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Wandering wolf OR-93 crossed into San Benito County over the weekend after traversing the Central Valley and crossing Interstate 5 in what wolf biologists are calling a remarkable journey.

SAN BENITO COUNTY, Calif. —

The Central Coast can now call itself home to a Gray Wolf at least for now. Wandering wolf OR-93 crossed into San Benito County over the weekend after traversing the Central Valley and crossing Interstate 5 in what wolf biologists are calling a remarkable journey.

The rolling hills and farmland of San Benito County are hardly wolf country, which raises the questions about what OR-93 is after and how he long he will stay.

Amaroq Weiss with the Center for Biological Diversity has been tracking OR-93’s journey. Weiss said about 50% of young wolves leave their birth packs to start their own families.

“They are looking for a mate of their own and they are looking for a place to set up a territory, it’s like an 18-year-old kid leaving home for the first time, going off to college or where ever they are going and establishing themselves,” said Weiss.

What makes OR-93 different is he is the first known wolf to make it this far southwest since the 1800s. The young male was collared in June 2020 while still with his birth back near Mount Hood in Oregon. He left home in January and in just three months’ time he crossed into California in Modoc County then headed to into the Sierra Nevada before turning west and finally crossing into San Benito County.

The journey west brought him past several packs in Oregon as well as the Lassen Pack and Whaleback Pair in California, but OR-93 was unsuccessful in finding a mate during the trip. Instead, his journey has brought him closer to densely populated parts of California where roadways and infrastructure pose a threat to his survival.

“I have to assume that based on that fact that he crossed Highway 99 and Interstate 5 that what he did was he found some safe places underneath those roadways — some culverts some river crossings some creek crossings,” said Weiss.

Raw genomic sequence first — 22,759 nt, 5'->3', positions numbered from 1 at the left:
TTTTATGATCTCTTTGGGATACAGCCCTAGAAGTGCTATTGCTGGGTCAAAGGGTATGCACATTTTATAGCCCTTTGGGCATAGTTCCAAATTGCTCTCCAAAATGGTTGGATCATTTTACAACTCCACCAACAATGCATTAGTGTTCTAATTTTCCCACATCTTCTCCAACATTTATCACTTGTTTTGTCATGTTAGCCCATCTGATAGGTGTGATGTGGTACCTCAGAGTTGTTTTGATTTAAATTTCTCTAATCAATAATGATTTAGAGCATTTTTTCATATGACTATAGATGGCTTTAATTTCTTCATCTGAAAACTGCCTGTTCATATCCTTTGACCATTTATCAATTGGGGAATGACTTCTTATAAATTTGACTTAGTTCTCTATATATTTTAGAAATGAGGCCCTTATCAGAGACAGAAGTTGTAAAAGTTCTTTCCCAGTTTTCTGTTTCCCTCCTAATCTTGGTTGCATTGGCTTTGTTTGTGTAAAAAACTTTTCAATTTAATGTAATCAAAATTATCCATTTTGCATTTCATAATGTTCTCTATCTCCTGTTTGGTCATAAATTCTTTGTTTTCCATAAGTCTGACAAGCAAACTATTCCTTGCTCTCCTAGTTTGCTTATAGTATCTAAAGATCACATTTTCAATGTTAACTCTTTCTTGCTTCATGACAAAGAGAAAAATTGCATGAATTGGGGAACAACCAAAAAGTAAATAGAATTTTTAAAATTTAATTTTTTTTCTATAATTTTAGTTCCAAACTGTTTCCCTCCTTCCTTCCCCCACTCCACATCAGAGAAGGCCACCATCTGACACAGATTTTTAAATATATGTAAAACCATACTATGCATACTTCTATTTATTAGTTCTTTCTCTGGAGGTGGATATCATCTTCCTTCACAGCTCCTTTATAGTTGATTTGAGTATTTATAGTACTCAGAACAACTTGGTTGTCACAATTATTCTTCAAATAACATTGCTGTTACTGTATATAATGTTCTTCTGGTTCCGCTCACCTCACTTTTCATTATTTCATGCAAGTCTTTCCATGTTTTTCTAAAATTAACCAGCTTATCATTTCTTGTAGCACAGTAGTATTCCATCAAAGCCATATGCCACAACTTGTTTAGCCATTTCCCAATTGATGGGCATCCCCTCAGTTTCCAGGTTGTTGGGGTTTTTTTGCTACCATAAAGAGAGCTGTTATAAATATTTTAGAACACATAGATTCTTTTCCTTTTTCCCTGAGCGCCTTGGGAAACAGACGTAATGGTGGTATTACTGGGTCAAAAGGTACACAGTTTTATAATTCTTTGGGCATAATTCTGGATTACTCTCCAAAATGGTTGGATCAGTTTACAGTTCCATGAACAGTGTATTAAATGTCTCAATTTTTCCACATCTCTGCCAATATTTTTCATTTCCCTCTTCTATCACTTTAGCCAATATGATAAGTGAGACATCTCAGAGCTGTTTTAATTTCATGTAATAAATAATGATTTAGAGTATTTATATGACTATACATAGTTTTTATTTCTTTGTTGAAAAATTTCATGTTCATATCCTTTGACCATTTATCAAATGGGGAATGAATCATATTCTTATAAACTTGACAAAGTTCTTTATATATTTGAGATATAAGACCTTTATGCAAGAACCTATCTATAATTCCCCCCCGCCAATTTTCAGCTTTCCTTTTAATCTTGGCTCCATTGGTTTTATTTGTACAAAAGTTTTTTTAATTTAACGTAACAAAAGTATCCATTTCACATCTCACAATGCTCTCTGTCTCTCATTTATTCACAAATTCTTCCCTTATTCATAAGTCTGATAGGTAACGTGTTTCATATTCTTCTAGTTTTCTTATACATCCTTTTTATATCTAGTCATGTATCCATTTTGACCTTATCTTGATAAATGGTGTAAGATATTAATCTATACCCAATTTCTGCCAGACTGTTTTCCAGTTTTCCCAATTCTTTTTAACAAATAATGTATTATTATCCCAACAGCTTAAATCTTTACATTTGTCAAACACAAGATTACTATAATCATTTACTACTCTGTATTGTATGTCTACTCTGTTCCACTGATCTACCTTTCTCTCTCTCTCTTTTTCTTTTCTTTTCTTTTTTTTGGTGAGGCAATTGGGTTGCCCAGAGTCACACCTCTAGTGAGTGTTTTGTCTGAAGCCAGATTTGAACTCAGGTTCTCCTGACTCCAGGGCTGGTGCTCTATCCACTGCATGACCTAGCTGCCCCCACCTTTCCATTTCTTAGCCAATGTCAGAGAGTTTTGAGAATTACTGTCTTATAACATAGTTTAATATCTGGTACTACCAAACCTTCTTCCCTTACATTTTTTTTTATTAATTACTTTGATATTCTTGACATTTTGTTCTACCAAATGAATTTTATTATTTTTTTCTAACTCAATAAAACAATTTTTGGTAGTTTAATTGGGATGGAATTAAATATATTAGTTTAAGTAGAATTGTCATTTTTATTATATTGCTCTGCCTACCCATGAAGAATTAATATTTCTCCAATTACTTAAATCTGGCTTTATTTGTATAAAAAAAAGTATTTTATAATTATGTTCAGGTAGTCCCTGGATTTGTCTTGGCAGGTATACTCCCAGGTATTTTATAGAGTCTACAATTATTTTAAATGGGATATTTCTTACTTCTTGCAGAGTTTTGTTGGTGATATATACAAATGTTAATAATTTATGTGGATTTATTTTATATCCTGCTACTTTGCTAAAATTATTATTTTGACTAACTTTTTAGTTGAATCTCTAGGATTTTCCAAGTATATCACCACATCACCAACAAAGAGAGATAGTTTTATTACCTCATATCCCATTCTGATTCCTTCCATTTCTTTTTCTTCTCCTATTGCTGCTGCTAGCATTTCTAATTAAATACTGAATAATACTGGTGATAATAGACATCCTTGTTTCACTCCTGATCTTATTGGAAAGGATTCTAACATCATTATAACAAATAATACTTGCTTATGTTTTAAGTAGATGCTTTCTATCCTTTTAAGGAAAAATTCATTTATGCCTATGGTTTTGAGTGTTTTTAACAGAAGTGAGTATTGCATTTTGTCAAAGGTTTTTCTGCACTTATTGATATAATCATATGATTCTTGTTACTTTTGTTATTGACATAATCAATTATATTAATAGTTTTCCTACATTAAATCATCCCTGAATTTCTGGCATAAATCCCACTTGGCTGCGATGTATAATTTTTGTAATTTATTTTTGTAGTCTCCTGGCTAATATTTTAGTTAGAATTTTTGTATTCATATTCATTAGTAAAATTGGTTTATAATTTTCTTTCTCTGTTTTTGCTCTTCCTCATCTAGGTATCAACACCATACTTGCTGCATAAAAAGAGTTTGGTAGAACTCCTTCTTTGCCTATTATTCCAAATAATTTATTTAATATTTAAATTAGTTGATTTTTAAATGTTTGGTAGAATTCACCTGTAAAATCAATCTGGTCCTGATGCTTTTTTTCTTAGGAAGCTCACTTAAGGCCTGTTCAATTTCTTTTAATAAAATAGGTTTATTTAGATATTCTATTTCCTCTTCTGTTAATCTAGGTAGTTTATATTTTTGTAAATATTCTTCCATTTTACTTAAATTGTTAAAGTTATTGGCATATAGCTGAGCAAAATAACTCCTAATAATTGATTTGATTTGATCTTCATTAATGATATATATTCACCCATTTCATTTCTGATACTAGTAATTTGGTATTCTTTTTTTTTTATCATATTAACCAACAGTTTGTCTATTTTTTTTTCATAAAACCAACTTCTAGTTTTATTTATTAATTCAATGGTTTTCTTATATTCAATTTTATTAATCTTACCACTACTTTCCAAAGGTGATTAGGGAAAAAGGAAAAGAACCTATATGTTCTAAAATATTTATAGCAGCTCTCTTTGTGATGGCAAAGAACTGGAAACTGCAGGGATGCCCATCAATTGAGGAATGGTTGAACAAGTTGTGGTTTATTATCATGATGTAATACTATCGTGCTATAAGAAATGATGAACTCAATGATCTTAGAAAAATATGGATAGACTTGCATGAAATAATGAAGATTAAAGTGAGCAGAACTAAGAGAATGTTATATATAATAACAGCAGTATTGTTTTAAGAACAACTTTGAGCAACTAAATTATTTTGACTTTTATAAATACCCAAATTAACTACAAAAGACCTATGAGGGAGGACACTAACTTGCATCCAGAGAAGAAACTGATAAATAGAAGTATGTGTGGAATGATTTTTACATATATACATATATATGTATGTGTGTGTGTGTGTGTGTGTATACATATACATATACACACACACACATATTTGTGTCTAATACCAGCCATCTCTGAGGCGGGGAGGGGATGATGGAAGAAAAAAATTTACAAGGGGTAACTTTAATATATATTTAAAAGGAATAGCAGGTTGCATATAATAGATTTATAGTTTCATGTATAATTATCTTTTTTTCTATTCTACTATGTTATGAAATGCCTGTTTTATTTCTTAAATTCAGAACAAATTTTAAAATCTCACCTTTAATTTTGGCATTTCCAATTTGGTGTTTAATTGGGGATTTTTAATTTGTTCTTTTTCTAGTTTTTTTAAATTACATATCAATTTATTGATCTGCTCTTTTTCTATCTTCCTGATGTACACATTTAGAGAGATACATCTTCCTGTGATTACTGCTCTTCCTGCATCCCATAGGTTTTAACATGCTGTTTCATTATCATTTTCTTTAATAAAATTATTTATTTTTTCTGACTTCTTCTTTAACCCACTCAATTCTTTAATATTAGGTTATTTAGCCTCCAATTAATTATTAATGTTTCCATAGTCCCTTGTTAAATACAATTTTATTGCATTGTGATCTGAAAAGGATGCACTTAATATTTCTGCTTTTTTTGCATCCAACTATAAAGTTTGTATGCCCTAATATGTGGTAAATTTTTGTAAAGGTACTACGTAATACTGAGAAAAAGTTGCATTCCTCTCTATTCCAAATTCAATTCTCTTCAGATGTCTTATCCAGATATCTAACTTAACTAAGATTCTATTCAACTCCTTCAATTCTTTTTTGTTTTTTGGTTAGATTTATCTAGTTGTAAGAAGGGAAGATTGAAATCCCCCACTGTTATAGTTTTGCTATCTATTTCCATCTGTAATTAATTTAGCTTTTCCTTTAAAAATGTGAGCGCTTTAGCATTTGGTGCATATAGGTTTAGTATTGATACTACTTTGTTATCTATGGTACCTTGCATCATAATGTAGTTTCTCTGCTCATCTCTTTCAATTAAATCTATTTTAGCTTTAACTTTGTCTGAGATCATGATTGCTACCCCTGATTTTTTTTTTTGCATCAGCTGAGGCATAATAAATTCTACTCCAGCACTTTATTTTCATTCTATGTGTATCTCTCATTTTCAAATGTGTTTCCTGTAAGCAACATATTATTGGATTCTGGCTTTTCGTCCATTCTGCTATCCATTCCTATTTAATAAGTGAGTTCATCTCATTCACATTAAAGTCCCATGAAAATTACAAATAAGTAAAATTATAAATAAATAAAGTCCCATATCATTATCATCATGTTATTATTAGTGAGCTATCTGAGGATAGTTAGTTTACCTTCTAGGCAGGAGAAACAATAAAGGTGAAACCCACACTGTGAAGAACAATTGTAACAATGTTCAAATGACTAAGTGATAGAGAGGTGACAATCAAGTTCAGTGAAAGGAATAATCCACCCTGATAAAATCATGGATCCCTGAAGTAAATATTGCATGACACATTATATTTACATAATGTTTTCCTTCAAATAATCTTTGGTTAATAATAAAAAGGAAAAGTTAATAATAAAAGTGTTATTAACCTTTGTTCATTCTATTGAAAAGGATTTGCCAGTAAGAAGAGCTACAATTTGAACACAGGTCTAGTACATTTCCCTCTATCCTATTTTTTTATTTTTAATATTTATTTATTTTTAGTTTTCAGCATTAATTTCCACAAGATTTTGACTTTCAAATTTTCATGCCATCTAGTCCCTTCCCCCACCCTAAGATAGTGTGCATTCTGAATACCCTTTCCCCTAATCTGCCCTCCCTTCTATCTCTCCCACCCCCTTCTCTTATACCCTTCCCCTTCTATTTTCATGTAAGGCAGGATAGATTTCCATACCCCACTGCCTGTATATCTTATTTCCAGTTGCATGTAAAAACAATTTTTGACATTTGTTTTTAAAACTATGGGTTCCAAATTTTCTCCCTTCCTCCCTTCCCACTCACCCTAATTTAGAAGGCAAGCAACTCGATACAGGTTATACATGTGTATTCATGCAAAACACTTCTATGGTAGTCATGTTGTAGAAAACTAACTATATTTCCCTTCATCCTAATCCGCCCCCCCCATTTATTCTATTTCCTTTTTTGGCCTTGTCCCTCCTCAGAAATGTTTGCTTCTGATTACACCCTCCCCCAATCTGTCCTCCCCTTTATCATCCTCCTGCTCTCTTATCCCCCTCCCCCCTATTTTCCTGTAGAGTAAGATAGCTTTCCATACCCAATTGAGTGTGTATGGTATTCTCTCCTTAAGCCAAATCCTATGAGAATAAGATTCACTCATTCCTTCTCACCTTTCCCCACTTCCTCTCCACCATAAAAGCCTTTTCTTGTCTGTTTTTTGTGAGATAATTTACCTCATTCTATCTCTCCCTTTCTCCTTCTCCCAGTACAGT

Weiss said wolves don’t live long in the wild and dispersed wolves or wandering wolves have an even harder time surviving as lone hunting is harder than doing so with the protection of a pack.

In 2016 the California Department of Fish and Wildlife published its wolf plan and estimated the state could sustain 479 wolves. CDFW also put together a map of suitable wolf territory in the state based on forest cover and prey. The map shows Northern California and the Sierra as being the areas in the state best prepared to support packs but OR-93 has surprised science moving so far west.

“All the wolves that all have come to California since 2011 have all been within that map except for OR-923 has now stepped beyond that map, OR 93 has now stepped beyond the southern Sierra Foothills and come farther west, that’s really remarkable,” said Weiss.

A wolf in farmland may raise the hairs of ranchers in San Benito County worried about livestock degradation. But Weiss said there are plenty of deer and feral pigs for OR-93 to prey on and she reminds people that wolves are protected under the California Endangered Species Act.

via Wandering wolf crosses into San Benito County | KSBW